# Chapter 3 Resistance Resistance of Conductors Resistance of

- Slides: 30

Chapter 3 Resistance

Resistance of Conductors • Resistance of material is dependent on several factors: – Type of Material – Length of the Conductor – Cross-sectional area – Temperature 2

Type of Material • Atomic differences of materials cause variations in how electron collisions affect resistance • Differences produce resistivity 3

Type of Material • Represented by the symbol – (Greek letter rho) • Units of – Ohms x meters (Ω∙m) or (circular mils x ohms)/feet (Ω∙CM/ft) 4

Length • Resistance of a conductor – Directly proportional to its length – If you double the length of the wire, the resistance will double • = length – In meters or feet 5

Area • Resistance of a conductor – Inversely proportional to cross-sectional area of the conductor • If cross-sectional area is doubled – Resistance will be one half as much 6

Area • A= – Cross-sectional area, in m 2 or circular mils (CM) 7

Resistance Formula • At a given temperature (usually 20 o C) • Formula can be used with both circular and rectangular conductors 8

Electrical Wire Tables • American Wire Gauge is primary system to denote wire diameters • The higher the AWG number, the smaller the diameter 9

Electrical Wire Tables • A given length of AWG 22 wire will have more resistance than the same length of AWG 14 wire • Larger gauge wires can handle more current 10

Circular Mils (CM) • Length may also be in mils (0. 001 inch) • Area may be in circular mils (CM) • 1 CM – Area of a circle having a diameter of 1 mil 11

Circular Mils (CM) • 1 square mil – Area of a square having sides of 1 mil • 1 CM = – /4 square mils 12

Temperature Effects • For most conductors, a temperature increase causes an increase in resistance • Increase is relatively linear • In semiconductors and insulators – Increase in temperature results in decrease in resistance 13

Temperature Effects • Any material for which the resistance increases with temperature is said to have a positive temperature coefficient • If it decreases, it has a negative coefficient 14

Temperature Effects • Temperature coefficient – Rate of change of resistance with respect to temperature • It is represented by (Greek letter alpha) 15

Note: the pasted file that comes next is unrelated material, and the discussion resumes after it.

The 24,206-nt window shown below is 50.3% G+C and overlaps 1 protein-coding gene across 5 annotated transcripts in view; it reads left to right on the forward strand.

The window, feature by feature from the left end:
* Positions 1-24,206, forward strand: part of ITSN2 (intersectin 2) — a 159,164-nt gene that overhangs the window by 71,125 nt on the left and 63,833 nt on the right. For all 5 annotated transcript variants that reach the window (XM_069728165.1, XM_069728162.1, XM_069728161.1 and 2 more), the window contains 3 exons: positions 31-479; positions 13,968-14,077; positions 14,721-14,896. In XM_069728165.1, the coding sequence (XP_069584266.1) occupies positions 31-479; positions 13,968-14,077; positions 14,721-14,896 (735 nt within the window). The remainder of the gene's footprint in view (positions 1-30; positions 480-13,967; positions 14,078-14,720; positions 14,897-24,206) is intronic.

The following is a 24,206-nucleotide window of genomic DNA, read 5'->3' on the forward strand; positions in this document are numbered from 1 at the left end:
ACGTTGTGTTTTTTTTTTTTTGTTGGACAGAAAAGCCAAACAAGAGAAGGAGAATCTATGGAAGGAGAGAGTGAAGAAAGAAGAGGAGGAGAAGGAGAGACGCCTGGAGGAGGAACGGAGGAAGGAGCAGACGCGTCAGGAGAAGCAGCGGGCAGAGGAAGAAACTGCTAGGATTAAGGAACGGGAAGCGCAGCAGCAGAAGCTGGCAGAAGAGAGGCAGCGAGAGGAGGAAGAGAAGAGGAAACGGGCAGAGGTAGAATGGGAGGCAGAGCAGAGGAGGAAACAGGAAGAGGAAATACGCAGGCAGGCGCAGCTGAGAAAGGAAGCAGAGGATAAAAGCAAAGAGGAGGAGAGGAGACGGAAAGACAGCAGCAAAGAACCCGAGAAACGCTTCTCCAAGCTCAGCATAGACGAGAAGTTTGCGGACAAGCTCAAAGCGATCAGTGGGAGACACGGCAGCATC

Temperature Effects • Resistance at a specific temperature (R) may be calculated from resistance at a different temperature (R 1) by the formula: 16

Temperature Effects • Where ΔT = – T 1 is the difference between the two temperatures in Celsius degrees 17

Fixed Resistors • Resistance of a fixed resistor is constant over a wide temperature range • Rated by amount of resistance – Measured in ohms (Ω) • Also rated by power – Measured in watts (W) 18

Fixed Resistors • Different resistors for different applications – Molded carbon composition – Carbon film – Metal Oxide – Wire-Wound – Integrated circuit packages 19

Variable Resistors • Resistance may be changed (varied) – Adjust volume, set level of lighting, adjust temperature • Have three terminals – Center terminal connected to wiper arm • Potentiometers • Rheostats 20

Color Code • Colored bands on a resistor provide a code for determining – Value – Tolerance – Reliability 21

Measuring Resistance • • • Ohmmeter Remove all power sources to circuit Isolate component Connect probes across component No need to worry about polarity Ohmmeter determines shorts and opens 22

Thermistors • Two-terminal transducer – Resistance changes with temperature • Applications include electronic thermometers and thermostatic control circuits for furnaces 23

Thermistors • Most have negative temperature coefficients 24

Photoconductive Cells • Two-terminal transducers – Resistance determined by amount of light • May be used to measure light intensity or to control lighting • Used in security systems • Linear response (negative slope) 25

Diodes • Semiconductor devices – Conduct in one direction only – In forward direction, has very little resistance – In reverse direction, resistance is very high • Open circuit 26

Varistors • Resistors sensitive to voltage • High resistance when voltage is below breakdown value • Low resistance when voltage is above breakdown value • High power ratings – When used in surge protectors 27

Conductance • Measure of a material’s ability to allow flow of electrical current • Conductance is reciprocal of resistance • G = 1/R • Unit is siemens (S) 28

Superconductors • Low temperatures – Resistance of some materials goes to almost zero • Temperature is called critical temperature 29

Superconductors • Meissner Effect – Cooled below its critical temperature – Magnetic fields may surround but not enter the superconductor 30

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